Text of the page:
Last year, Abrams shared ball-handling duties with now-graduated Brandon Paul, and was the Illini’s third leading scorer (10.6 PPG). But Abrams’ grind-it-out style isn’t what Groce would prefer to see in his point guard. The Illinois coach wants to play an up-tempo offense with a point guard who can make smart decisions at different speeds. Abrams, who averaged 3.4 assists per game last season, was second on the team in turnover percentage, averaging 19.4 turnovers for every 100 possessions. He also shot poorly from deep last season (27.2 percent), which hinders Groce’s designed system of opening up the floor. However, what Abrams lacks in natural point guard abilities, he makes up in competitiveness and moxie. He was voted MVP by his veteran teammates at the end of his freshman year because of the effort he displayed throughout the season, and he has shown an ability to step up his game in crucial moments. Last season, he scored 27 points in a win against Auburn when the rest of his team struggled, and he hit a three to seal a win at Minnesota in a pivotal conference game. Read the rest of this entry »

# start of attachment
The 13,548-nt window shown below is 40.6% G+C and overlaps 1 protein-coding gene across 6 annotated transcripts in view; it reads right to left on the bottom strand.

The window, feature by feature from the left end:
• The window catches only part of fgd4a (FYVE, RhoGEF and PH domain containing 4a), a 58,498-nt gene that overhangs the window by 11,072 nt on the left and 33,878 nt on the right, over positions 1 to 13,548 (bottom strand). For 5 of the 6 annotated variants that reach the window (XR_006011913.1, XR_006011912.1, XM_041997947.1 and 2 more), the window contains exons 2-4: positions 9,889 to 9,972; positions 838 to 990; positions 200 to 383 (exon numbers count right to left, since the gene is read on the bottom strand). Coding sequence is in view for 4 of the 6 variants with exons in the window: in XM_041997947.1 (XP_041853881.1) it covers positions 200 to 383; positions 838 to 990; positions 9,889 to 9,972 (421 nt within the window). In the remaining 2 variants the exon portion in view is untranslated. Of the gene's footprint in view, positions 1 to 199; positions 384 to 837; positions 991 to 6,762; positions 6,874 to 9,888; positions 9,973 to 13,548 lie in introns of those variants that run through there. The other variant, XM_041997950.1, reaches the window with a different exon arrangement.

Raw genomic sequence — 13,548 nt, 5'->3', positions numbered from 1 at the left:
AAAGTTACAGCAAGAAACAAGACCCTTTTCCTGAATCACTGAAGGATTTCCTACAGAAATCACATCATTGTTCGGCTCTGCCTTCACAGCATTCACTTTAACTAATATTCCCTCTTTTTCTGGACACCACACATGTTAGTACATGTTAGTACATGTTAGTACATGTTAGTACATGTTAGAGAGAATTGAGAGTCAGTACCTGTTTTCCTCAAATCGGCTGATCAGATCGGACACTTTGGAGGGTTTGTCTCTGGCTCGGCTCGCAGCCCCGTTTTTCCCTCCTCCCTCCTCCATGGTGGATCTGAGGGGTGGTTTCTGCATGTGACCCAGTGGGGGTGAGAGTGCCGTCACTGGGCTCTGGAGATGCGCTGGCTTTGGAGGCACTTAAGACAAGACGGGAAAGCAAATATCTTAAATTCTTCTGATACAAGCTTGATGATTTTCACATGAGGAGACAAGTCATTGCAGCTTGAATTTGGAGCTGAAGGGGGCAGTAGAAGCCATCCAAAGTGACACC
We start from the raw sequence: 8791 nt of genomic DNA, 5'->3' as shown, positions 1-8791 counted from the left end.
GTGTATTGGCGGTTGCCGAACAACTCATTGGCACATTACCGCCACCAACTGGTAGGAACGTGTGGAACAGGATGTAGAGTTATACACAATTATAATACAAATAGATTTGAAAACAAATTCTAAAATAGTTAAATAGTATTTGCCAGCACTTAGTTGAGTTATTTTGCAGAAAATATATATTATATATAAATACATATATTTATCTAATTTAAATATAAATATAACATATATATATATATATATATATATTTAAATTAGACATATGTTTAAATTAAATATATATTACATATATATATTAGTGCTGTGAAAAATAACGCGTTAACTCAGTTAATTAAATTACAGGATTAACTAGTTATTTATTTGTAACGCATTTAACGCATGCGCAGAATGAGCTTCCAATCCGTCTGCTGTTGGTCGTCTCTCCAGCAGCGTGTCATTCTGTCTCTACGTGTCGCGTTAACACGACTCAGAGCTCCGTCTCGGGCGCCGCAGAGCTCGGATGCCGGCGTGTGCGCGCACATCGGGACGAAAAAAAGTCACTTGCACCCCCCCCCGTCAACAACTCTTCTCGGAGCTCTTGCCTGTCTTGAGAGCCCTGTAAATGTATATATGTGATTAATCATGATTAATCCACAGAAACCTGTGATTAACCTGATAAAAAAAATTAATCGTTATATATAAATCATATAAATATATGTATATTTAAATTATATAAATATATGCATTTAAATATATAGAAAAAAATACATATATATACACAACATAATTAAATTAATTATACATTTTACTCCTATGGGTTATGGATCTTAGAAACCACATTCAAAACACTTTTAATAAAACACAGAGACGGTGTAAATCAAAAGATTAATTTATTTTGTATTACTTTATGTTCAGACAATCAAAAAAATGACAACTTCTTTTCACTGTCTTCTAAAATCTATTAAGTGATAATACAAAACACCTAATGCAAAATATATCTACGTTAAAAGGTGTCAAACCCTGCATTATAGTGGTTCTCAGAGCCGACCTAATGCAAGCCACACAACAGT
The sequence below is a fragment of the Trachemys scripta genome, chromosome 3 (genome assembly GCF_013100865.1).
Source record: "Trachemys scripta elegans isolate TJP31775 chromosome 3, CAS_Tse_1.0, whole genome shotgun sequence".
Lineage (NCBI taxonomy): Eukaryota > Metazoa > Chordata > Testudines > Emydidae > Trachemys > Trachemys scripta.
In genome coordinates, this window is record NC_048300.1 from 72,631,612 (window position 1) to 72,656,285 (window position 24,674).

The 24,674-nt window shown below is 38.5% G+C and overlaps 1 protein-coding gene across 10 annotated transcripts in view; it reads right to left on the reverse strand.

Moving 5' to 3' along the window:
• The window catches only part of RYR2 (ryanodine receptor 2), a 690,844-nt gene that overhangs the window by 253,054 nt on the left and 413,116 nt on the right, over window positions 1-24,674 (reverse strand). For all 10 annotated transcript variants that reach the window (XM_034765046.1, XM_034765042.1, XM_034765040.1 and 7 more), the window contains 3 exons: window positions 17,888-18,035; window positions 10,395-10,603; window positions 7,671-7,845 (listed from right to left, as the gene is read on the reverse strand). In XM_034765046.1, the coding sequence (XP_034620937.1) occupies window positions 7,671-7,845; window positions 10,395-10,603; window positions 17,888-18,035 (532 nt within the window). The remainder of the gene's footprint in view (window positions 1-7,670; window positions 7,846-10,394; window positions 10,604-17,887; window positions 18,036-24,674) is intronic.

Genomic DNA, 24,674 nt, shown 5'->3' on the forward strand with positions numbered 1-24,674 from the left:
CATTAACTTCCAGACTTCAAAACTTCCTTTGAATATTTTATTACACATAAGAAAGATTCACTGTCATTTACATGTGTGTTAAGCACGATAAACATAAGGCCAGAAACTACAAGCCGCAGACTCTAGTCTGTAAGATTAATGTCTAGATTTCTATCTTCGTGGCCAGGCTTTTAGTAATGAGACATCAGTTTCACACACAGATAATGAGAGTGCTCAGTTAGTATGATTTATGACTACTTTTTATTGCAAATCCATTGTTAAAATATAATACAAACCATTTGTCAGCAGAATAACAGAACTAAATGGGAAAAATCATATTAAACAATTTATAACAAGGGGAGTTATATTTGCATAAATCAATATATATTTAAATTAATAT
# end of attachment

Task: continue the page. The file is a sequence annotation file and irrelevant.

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Big Ten M5: 10.10.12 Edition

Posted by Deepak Jayanti on October 10th, 2012

  1. Do Wisconsin fans even care about preseason rankings? Does it even matter if the Badgers get any hype before tip-off? Bo Ryan’s squads are perennially left out of key lists in the preseason and none of the Badgers are listed in the top 100 players in college hoops per CBSSports.com. A handful of players are on the list from the following Big Ten teams – Indiana, Michigan State, Ohio State, Michigan, Illinois, Penn State and Minnesota – but none from Wisconsin. The omission is not necessarily outrageous because there is no particular standout on this year’s squad. Jordan Taylor was an All-American last season but Ryan Evans and Jared Berggren will be the veterans on this team. Evans averaged 11 PPG last season and Berggren scored about 10.5 PPG. Both of their statistics will go up with an increased role in the offense and one of them ought to be a top 15 player in the conference by the end of the season. Freshman phenom Sam Dekker may just steal the whole show by February if he can pick up Bo Ryan’s swing offense quickly.